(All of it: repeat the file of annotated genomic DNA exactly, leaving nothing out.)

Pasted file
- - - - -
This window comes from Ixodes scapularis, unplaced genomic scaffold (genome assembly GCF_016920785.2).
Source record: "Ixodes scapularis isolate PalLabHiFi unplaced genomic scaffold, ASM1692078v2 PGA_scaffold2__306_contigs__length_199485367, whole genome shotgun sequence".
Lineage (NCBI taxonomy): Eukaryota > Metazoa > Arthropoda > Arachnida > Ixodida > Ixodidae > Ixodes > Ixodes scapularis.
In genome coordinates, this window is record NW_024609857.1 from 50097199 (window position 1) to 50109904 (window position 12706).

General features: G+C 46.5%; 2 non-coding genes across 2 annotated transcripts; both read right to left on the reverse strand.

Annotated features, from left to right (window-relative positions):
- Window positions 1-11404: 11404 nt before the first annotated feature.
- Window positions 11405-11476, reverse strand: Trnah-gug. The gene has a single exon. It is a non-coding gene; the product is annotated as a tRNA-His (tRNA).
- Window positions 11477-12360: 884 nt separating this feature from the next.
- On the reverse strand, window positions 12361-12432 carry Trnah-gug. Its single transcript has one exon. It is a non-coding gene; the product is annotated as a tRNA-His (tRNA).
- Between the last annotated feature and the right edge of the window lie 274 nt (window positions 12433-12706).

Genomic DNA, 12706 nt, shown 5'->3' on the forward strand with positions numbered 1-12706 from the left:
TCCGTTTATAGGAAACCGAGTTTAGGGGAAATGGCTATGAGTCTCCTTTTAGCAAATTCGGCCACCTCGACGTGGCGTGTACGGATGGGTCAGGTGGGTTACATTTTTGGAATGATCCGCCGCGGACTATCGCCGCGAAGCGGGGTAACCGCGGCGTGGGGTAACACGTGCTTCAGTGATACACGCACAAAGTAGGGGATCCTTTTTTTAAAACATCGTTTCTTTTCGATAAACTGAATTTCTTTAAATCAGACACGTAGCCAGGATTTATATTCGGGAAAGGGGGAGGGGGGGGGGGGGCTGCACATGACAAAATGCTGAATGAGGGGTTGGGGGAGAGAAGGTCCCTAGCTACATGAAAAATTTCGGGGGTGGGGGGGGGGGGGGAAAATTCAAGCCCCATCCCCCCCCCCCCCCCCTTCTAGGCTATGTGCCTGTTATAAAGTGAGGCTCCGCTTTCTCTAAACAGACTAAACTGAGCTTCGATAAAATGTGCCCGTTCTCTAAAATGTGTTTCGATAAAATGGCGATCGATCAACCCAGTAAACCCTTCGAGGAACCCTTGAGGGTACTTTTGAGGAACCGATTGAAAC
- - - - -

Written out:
This window comes from Ixodes scapularis, unplaced genomic scaffold (genome assembly GCF_016920785.2).
Source record: "Ixodes scapularis isolate PalLabHiFi unplaced genomic scaffold, ASM1692078v2 PGA_scaffold2__306_contigs__length_199485367, whole genome shotgun sequence".
Lineage (NCBI taxonomy): Eukaryota > Metazoa > Arthropoda > Arachnida > Ixodida > Ixodidae > Ixodes > Ixodes scapularis.
In genome coordinates, this window is record NW_024609857.1 from 50097199 (window position 1) to 50109904 (window position 12706).

General features: G+C 46.5%; 2 non-coding genes across 2 annotated transcripts; both read right to left on the reverse strand.

Annotated features, from left to right (window-relative positions):
- Window positions 1-11404: 11404 nt before the first annotated feature.
- Window positions 11405-11476, reverse strand: Trnah-gug. The gene has a single exon. It is a non-coding gene; the product is annotated as a tRNA-His (tRNA).
- Window positions 11477-12360: 884 nt separating this feature from the next.
- On the reverse strand, window positions 12361-12432 carry Trnah-gug. Its single transcript has one exon. It is a non-coding gene; the product is annotated as a tRNA-His (tRNA).
- Between the last annotated feature and the right edge of the window lie 274 nt (window positions 12433-12706).

Genomic DNA, 12706 nt, shown 5'->3' on the forward strand with positions numbered 1-12706 from the left:
TCCGTTTATAGGAAACCGAGTTTAGGGGAAATGGCTATGAGTCTCCTTTTAGCAAATTCGGCCACCTCGACGTGGCGTGTACGGATGGGTCAGGTGGGTTACATTTTTGGAATGATCCGCCGCGGACTATCGCCGCGAAGCGGGGTAACCGCGGCGTGGGGTAACACGTGCTTCAGTGATACACGCACAAAGTAGGGGATCCTTTTTTTAAAACATCGTTTCTTTTCGATAAACTGAATTTCTTTAAATCAGACACGTAGCCAGGATTTATATTCGGGAAAGGGGGAGGGGGGGGGGGGGCTGCACATGACAAAATGCTGAATGAGGGGTTGGGGGAGAGAAGGTCCCTAGCTACATGAAAAATTTCGGGGGTGGGGGGGGGGGGGGAAAATTCAAGCCCCATCCCCCCCCCCCCCCCCTTCTAGGCTATGTGCCTGTTATAAAGTGAGGCTCCGCTTTCTCTAAACAGACTAAACTGAGCTTCGATAAAATGTGCCCGTTCTCTAAAATGTGTTTCGATAAAATGGCGATCGATCAACCCAGTAAACCCTTCGAGGAACCCTTGAGGGTACTTTTGAGGAACCGATTGAAAC